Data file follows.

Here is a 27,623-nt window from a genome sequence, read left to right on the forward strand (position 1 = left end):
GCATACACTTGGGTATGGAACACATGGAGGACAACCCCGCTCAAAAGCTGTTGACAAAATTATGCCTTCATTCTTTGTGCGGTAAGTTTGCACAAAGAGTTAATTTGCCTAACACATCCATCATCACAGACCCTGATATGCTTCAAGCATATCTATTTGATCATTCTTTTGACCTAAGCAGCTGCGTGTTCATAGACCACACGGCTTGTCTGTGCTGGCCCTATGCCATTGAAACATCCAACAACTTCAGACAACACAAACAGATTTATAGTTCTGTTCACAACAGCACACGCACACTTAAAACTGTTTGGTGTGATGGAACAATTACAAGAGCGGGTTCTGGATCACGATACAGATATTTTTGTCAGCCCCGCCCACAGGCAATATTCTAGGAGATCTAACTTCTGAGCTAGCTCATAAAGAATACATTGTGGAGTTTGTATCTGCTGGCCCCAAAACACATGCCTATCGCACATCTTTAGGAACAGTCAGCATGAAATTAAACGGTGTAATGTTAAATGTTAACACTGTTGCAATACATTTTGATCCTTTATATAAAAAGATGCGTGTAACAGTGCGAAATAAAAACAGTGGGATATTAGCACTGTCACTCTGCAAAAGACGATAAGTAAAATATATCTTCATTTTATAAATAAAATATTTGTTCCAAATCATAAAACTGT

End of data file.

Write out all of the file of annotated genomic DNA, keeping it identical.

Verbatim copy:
Here is a 27,623-nt window from a genome sequence, read left to right on the forward strand (position 1 = left end):
GCATACACTTGGGTATGGAACACATGGAGGACAACCCCGCTCAAAAGCTGTTGACAAAATTATGCCTTCATTCTTTGTGCGGTAAGTTTGCACAAAGAGTTAATTTGCCTAACACATCCATCATCACAGACCCTGATATGCTTCAAGCATATCTATTTGATCATTCTTTTGACCTAAGCAGCTGCGTGTTCATAGACCACACGGCTTGTCTGTGCTGGCCCTATGCCATTGAAACATCCAACAACTTCAGACAACACAAACAGATTTATAGTTCTGTTCACAACAGCACACGCACACTTAAAACTGTTTGGTGTGATGGAACAATTACAAGAGCGGGTTCTGGATCACGATACAGATATTTTTGTCAGCCCCGCCCACAGGCAATATTCTAGGAGATCTAACTTCTGAGCTAGCTCATAAAGAATACATTGTGGAGTTTGTATCTGCTGGCCCCAAAACACATGCCTATCGCACATCTTTAGGAACAGTCAGCATGAAATTAAACGGTGTAATGTTAAATGTTAACACTGTTGCAATACATTTTGATCCTTTATATAAAAAGATGCGTGTAACAGTGCGAAATAAAAACAGTGGGATATTAGCACTGTCACTCTGCAAAAGACGATAAGTAAAATATATCTTCATTTTATAAATAAAATATTTGTTCCAAATCATAAAACTGT